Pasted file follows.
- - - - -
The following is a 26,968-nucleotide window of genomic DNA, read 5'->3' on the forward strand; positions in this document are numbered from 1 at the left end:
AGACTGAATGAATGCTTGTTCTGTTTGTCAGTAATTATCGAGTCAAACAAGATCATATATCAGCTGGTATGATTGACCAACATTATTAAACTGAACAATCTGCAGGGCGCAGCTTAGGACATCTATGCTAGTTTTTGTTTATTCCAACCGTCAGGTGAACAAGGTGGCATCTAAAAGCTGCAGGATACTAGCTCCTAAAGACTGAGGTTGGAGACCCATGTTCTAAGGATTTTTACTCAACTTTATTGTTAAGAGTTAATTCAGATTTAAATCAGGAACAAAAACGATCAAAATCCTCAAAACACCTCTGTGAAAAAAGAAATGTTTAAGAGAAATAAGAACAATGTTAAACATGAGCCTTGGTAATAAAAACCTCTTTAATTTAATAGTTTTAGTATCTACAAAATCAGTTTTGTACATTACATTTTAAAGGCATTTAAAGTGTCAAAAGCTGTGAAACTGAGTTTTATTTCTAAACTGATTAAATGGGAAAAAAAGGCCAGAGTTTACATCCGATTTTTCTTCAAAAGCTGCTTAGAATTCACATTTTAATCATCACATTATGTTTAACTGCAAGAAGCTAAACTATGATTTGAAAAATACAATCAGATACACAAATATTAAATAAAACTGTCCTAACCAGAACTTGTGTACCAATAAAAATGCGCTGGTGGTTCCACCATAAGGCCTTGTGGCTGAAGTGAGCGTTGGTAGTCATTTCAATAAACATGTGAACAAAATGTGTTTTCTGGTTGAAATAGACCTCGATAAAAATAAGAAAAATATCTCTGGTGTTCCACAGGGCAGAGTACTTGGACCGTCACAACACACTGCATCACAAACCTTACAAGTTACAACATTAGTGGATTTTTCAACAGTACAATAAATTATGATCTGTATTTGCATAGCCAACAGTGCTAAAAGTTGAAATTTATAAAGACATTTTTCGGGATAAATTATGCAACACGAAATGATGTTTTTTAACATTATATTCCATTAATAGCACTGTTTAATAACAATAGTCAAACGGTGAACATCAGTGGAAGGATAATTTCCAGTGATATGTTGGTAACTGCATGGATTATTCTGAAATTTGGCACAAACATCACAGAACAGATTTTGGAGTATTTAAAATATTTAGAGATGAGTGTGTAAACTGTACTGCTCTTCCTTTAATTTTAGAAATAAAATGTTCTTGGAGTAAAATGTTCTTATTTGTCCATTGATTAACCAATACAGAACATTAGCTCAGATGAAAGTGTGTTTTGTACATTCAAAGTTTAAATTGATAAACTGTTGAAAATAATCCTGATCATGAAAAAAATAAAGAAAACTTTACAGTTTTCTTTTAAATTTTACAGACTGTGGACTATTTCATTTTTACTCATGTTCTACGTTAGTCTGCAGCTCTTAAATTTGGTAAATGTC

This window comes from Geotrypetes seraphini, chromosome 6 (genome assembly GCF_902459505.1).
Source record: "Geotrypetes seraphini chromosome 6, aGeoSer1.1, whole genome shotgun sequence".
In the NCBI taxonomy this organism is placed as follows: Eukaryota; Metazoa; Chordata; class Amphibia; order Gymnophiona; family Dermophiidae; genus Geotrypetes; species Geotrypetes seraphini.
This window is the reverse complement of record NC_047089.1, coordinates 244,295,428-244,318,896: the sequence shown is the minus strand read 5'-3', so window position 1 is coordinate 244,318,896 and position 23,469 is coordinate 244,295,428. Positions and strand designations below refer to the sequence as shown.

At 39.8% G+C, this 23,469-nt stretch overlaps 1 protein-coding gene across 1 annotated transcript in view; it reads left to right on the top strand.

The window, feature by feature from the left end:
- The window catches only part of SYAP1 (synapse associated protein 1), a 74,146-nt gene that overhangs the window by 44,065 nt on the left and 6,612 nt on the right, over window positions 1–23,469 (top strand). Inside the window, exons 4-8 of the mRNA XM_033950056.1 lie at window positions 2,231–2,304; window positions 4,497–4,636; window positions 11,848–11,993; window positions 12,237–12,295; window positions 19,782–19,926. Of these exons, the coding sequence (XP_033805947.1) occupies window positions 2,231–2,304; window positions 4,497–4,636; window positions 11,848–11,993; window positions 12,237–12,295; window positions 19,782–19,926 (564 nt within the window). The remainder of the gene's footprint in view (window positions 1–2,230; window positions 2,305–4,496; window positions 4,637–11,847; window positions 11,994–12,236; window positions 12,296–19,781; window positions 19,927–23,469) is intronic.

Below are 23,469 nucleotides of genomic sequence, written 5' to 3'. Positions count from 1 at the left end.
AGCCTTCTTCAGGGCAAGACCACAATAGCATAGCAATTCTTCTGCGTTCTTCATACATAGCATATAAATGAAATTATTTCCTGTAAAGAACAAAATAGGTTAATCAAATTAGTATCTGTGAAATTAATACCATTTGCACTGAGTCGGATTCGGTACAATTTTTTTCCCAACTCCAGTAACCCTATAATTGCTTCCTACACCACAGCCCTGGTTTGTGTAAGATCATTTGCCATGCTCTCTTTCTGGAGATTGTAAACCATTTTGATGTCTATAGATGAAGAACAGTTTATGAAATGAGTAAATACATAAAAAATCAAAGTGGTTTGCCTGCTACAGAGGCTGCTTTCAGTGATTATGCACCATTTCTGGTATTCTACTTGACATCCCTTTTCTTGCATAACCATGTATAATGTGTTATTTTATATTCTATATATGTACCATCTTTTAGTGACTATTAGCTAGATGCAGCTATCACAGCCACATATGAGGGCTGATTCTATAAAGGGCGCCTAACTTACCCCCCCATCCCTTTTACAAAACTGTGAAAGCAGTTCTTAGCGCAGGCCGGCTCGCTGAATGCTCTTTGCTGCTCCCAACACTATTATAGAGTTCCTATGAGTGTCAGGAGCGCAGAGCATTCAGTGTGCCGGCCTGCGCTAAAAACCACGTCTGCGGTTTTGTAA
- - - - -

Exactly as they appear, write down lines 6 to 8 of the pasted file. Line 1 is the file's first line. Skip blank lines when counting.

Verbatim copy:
This window is the reverse complement of record NC_047089.1, coordinates 244,295,428-244,318,896: the sequence shown is the minus strand read 5'-3', so window position 1 is coordinate 244,318,896 and position 23,469 is coordinate 244,295,428. Positions and strand designations below refer to the sequence as shown.

At 39.8% G+C, this 23,469-nt stretch overlaps 1 protein-coding gene across 1 annotated transcript in view; it reads left to right on the top strand.

The window, feature by feature from the left end: